The final x-change at the British Science Festival had it all; the big names and the exquisitely unusual. As the September sunlight waned it cast its orange glow on the evening skies over Guildford and the last few events at the Festival closed their doors to the applause of satisfied science enthusiasts. An unusual calm settled around; everywhere except, Chancellors Bar, where a buzz was growing. Today’s guest blogger Henry Lau tells us more.
The first guest on at the x-change was Robert Winston. During the build up he caused the barmaid to run out screaming to tell all her co-workers when she served him a coffee. With our host Sue Nelson he raised the issue of unrestricted access to the consideration of fertility treatment, which is currently not happening in the health system.
The moustached man was followed by chemist Lorelly Wilson. She was promoting simple science experiments that can be done at home to encourage children to get involved with science. She demonstrated a few experiments that she uses in her show while firing banter at a front row of particularly lively University of Surrey physicists.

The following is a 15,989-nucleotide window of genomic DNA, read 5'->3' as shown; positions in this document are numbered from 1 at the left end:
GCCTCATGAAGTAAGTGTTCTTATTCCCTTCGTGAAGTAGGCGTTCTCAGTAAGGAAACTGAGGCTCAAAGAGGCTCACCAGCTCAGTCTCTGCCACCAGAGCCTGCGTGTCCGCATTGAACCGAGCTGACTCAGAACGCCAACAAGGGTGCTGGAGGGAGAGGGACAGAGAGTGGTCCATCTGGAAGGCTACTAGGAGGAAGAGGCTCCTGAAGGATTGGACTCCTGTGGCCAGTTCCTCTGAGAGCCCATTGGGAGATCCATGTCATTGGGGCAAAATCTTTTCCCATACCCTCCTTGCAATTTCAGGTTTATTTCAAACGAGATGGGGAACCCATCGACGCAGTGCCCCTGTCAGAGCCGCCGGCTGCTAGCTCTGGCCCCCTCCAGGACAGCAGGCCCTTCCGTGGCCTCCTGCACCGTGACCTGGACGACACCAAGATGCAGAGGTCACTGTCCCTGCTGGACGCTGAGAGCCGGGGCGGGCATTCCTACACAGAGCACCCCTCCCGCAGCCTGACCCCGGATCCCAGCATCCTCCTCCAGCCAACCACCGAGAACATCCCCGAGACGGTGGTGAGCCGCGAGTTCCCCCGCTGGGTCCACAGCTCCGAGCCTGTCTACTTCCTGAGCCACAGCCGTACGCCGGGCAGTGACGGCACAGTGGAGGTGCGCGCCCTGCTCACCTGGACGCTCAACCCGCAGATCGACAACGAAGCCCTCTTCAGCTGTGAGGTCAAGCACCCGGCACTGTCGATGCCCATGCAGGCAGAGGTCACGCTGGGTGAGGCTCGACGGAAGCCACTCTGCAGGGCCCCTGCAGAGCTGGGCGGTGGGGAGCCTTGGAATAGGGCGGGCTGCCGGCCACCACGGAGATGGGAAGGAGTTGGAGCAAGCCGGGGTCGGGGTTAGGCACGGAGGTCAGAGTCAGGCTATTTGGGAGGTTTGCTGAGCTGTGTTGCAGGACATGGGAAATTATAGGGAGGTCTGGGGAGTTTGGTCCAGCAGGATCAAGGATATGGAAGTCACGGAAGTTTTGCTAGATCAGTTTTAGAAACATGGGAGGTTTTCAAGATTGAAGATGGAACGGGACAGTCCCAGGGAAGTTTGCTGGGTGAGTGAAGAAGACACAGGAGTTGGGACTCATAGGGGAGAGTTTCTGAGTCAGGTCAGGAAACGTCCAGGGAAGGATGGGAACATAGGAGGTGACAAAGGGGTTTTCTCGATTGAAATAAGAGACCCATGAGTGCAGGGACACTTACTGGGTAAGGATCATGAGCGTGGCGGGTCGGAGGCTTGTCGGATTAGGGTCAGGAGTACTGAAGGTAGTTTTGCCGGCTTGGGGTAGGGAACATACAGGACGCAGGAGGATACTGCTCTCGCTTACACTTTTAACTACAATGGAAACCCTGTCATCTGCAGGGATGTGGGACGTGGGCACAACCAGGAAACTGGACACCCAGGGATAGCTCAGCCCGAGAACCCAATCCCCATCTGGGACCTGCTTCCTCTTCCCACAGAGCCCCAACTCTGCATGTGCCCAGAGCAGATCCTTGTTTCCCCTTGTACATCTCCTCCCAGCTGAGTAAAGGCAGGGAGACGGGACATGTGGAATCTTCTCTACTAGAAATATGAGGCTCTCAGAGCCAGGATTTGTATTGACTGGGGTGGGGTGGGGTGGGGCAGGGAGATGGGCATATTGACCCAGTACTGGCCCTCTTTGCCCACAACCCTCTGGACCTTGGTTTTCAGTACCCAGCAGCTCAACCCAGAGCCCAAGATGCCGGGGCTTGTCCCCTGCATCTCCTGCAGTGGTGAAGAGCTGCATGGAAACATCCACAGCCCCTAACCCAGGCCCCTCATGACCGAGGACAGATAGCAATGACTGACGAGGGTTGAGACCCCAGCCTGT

Craig Underwood took us into orbit with his tale of the first UK satellite UoSAT-OSCAR 9 which he helped build for amateur radio. The satellite features the voice synthesiser chip off an educational toy so school children could tune into the talking clock coming from space. He even did an impression of the robot sounding voice.
Phil Nathan was on next, leading an experiment in trying to find the area of the body with the most pain receptors. The aforementioned physicists must have regretted their liveliness when one of them was chosen to have hairs pulled from his head, chest, foot and nose.
The writer Bill Bryson appeared at ease on stage despite this being his first Festival. Talking about the magic that science carries, he mentioned the need to have science classes in schools that cater for those children who will not go follow a career in science.
The final guest Jim Al-Khalili closed the last x-change with a riotous outgassing about Sue Nelson’s blatant discrimination against him in her perfect science communicator equation that features in her blog http://news.bbc.co.uk/1/hi/sci/tech/8240096.stm Sporting neither facial hair nor a large quiff, he demanded the equation be changed to include chest hair – he then demonstrated to the audience that he had a clear advantage over the competition.
The x-change team would like to thank all the guests that appeared at the event and our wonderful host Sue Nelson.